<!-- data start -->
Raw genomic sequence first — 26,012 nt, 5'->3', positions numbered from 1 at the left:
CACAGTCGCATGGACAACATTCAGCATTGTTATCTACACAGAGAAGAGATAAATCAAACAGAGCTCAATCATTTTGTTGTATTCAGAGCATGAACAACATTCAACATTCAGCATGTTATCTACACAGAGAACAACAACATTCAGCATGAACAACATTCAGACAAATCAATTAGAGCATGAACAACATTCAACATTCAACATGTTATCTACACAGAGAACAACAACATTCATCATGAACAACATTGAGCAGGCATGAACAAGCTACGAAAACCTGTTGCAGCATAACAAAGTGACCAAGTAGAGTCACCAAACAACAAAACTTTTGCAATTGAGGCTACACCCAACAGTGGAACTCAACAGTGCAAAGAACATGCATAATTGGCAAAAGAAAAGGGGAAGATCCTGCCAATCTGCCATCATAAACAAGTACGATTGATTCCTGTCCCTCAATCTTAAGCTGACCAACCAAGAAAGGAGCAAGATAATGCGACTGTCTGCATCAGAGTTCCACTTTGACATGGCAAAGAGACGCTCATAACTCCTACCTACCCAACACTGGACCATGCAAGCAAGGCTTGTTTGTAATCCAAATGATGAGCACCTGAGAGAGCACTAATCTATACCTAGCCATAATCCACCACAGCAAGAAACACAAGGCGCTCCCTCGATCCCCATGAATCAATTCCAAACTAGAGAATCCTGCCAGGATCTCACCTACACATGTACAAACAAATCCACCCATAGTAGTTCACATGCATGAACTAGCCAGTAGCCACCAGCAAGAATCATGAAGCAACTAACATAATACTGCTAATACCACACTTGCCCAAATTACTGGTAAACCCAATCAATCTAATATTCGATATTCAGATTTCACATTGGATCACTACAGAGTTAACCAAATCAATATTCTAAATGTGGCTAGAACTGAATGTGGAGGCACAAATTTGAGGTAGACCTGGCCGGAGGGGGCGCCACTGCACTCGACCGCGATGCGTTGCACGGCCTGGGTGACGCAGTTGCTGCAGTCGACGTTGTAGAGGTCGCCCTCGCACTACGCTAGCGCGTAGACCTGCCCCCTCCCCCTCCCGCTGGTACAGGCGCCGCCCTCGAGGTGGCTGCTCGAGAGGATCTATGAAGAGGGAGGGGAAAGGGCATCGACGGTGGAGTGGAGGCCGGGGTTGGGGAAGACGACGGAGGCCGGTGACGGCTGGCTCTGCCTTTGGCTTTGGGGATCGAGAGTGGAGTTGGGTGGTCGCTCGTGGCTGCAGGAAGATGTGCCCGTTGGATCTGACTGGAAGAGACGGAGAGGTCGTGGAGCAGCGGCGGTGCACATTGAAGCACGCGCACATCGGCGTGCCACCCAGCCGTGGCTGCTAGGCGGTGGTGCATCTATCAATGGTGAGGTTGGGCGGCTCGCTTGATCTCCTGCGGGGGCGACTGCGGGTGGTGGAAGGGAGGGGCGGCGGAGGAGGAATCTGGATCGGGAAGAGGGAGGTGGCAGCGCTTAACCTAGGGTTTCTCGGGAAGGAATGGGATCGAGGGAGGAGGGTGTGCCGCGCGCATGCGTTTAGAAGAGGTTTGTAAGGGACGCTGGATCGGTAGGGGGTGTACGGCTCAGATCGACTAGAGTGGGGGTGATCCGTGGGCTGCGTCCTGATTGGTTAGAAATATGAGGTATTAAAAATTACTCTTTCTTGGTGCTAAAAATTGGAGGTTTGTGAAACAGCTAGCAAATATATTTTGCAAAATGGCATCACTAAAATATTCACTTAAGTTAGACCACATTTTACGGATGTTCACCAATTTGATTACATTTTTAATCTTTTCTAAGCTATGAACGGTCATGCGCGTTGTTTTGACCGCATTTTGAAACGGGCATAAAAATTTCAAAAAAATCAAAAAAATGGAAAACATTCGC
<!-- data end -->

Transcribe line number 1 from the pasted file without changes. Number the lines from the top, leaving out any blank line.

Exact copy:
Raw genomic sequence first — 26,012 nt, 5'->3', positions numbered from 1 at the left: